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#155215 - 12/15/04 09:06 PM Profit Question
A-Line Offline
Member

Registered: 07/23/04
Posts: 264
Loc: Utah, USA
If you have a job with a total cost of $237.79 and you wanted a net profit of 20% on this job what would your selling price need to be?

A. $285.35
B. $297.24

How many out there would say A?
How many out there would say B?

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Business, Office, Estimating, Legal:
#155216 - 12/16/04 04:07 AM Re: Profit Question
dmattox Offline
Member

Registered: 10/20/04
Posts: 267
Loc: Anaheim, CA
Net profit technically is revenue - all costs including as taxes, overhead, depreciation on trucks, etc. Don't know if your number includes that.

A. $285.35 = 237.79 * 1.20
B. $297.24 = 237.79 * 1.25

But Net Margin = profit / revenue.
Profit for A = 285.35 - 237.79 = 47.56
Profit for B = 297.24 - 237.79 = 59.45

Net Margin for A = 47.56 / 285.35 = 16.6%
Net Margin for B = 59.45 / 297.24 = 20%

[This message has been edited by dmattox (edited 12-16-2004).]

[This message has been edited by dmattox (edited 12-16-2004).]

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#155217 - 12/16/04 09:00 AM Re: Profit Question
A-Line Offline
Member

Registered: 07/23/04
Posts: 264
Loc: Utah, USA
The $237.79 includes all costs including overhead. There are no other costs.
My answer is B.

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#155218 - 12/16/04 11:50 AM Re: Profit Question
Active 1 Offline
Member

Registered: 02/22/03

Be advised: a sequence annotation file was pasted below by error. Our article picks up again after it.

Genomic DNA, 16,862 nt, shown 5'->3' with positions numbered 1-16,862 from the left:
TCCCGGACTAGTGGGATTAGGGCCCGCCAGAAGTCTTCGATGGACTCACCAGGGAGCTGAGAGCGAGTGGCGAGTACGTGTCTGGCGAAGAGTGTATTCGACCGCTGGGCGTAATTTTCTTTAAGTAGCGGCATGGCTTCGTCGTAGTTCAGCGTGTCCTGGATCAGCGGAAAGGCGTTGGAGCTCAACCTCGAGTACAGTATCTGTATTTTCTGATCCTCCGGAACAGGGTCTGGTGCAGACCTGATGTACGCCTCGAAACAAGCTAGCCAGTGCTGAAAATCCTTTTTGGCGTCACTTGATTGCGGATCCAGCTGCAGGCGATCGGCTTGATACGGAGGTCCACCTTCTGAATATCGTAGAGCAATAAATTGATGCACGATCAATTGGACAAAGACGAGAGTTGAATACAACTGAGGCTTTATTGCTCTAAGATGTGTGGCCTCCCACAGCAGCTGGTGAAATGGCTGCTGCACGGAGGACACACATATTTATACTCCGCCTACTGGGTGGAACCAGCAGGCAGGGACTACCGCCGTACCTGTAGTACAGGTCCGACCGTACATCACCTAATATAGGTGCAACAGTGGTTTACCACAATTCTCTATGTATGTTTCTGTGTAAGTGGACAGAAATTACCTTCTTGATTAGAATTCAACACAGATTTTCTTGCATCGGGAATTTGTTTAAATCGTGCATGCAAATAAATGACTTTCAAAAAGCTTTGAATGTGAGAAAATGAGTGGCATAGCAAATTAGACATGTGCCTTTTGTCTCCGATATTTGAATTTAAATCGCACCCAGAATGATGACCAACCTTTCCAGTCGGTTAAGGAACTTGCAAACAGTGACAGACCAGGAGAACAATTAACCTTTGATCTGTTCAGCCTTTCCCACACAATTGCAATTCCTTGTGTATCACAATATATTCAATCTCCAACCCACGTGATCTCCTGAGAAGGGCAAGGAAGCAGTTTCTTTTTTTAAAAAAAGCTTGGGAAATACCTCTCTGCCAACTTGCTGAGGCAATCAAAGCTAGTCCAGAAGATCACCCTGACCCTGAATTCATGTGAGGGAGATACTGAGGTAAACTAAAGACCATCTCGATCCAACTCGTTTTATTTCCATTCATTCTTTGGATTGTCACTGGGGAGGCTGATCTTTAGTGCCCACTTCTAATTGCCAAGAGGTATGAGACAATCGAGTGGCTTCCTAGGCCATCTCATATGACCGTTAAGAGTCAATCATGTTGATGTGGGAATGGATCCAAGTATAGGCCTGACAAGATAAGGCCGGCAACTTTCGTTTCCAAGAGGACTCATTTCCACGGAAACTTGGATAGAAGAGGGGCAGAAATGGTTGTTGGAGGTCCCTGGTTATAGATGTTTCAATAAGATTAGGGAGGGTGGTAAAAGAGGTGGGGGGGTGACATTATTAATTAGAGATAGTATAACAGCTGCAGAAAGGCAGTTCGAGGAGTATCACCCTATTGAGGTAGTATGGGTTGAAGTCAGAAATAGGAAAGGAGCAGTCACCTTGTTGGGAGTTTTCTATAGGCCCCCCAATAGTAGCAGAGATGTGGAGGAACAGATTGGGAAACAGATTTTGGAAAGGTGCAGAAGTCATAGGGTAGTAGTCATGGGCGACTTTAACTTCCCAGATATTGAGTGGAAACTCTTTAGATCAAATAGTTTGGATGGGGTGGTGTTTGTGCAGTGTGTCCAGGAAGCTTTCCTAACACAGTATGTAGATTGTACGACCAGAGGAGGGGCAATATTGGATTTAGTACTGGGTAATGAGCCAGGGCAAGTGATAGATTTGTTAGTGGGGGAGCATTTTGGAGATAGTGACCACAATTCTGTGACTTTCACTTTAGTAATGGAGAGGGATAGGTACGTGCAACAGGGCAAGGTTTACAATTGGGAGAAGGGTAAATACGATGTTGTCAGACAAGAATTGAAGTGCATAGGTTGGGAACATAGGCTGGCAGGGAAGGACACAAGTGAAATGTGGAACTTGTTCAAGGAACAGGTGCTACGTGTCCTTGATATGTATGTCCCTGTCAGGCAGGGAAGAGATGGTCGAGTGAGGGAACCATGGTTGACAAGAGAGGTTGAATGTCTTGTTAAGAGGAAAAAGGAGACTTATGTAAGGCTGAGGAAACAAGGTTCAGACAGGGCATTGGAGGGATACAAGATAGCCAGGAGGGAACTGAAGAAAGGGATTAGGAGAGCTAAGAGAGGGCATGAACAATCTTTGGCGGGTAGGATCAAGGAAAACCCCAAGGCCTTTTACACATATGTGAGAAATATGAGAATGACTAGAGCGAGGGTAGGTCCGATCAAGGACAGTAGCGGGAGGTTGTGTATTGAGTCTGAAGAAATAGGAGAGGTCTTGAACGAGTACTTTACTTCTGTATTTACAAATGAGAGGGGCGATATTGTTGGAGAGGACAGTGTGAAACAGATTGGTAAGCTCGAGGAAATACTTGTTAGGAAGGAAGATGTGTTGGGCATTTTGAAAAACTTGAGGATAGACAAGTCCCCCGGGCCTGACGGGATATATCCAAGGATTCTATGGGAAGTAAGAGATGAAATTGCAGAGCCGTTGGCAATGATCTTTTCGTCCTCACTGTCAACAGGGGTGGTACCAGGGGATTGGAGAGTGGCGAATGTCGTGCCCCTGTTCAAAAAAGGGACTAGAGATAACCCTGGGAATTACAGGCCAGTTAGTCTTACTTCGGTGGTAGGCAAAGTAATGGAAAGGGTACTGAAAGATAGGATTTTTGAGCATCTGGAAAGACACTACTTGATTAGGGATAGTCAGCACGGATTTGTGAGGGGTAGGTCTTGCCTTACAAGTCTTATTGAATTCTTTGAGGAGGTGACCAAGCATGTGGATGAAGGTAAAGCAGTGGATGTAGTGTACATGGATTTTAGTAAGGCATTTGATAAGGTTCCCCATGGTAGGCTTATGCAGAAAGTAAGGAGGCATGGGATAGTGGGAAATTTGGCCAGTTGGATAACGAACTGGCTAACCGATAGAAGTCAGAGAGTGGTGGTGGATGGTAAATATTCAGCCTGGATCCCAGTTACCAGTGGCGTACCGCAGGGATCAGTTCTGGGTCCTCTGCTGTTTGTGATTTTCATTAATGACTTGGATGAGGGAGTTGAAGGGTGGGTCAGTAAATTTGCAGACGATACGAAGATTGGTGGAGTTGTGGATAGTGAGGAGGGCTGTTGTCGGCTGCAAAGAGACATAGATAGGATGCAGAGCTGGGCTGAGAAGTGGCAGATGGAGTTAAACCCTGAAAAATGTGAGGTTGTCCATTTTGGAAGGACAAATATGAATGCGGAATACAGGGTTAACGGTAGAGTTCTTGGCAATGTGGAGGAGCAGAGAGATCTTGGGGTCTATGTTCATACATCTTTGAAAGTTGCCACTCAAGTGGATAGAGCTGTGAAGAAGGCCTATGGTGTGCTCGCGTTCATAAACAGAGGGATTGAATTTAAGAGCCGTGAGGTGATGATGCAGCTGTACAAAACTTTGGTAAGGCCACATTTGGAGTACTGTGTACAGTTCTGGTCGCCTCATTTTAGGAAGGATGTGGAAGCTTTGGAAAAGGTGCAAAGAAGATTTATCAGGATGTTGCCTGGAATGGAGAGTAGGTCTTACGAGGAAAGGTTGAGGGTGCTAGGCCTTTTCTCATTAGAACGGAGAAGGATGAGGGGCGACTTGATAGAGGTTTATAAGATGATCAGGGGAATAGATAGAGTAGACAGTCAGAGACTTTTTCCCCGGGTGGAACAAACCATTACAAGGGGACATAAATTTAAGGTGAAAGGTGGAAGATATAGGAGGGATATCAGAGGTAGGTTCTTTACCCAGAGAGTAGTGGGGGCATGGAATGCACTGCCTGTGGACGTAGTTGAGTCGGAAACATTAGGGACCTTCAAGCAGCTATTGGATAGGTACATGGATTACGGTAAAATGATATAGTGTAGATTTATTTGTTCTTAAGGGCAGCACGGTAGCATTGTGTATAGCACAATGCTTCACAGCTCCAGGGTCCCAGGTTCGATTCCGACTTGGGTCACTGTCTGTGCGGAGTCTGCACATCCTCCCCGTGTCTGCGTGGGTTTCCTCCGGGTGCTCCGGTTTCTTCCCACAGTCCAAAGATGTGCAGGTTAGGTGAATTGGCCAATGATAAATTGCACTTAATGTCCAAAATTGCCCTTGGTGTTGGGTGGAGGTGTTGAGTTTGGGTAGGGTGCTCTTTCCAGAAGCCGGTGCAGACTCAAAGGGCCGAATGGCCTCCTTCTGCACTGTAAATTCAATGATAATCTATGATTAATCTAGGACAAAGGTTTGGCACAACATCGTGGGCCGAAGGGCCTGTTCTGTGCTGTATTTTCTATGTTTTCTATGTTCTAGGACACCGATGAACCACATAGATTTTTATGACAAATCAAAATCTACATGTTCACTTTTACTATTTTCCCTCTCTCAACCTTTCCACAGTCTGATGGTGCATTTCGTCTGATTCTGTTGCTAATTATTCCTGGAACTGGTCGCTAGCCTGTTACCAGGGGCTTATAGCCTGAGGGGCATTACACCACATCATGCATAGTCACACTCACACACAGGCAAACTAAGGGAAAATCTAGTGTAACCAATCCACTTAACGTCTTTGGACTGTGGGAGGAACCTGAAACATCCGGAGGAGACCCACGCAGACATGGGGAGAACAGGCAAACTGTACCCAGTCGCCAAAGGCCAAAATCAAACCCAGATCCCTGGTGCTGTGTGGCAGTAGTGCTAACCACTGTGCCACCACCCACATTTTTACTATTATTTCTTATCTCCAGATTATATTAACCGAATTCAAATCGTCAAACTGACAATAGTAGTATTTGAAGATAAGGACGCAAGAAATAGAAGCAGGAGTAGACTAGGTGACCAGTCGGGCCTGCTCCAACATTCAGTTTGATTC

Posts: 684
Loc: Grayslake IL, USA
#B

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#155219 - 12/17/04 07:04 AM Re: Profit Question
A-Line Offline
Member

Registered: 07/23/04
Posts: 264
Loc: Utah, USA
The reason I posted this was I was talking to another guy who said that you multiply the net profit desired by the actual costs of the job.

$237.79 x .20 = $47.56
$237.79 + $47.56 = $285.35

I told him the correct method would be to take the desired net profit percent subtract that from 100% and divide your actual costs by this percentage.

100% - 20% = 80%
$237.79 / .80 = $297.24

So I thought I would post it to see how others would calculate this.

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#155220 - 12/17/04 07:17 AM Re: Profit Question
dmattox Offline
Member

Registered: 10/20/04
Posts: 267
Loc: Anaheim, CA
I think an easy way to explain it to him is that he is making profit 20% of his costs, you are making profit 20% of your revenue.

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#155221 - 12/17/04 08:51 AM Re: Profit Question
A-Line Offline
Member

Registered: 07/23/04
Posts: 264
Loc: Utah, USA
Good point. Thanks for the replies.

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#155222 - 12/19/04 03:36 AM Re: Profit Question
Pat@Amber Offline
Member

Registered: 08/23/04
Posts: 107
Loc: Gaithersburg, MD USA
Thanks for the "new Math" lesson. Another contractor tried to explain this to me last year and I couldn't quite get it. After reading these posts,I started dividing instead of multiplying.
_________________________
Power to the people

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#155223 - 12/19/04 08:26 AM Re: Profit Question
golf junkie Offline
Member

Registered: 04/22/01
Posts: 511
Loc: York, NE
Our company has allways used method B.

I wasn't sure that the boss was doing it right and dug out some old college business management textbooks from the basement.

Both methods are correct, they are just different. I am now happy using method B.

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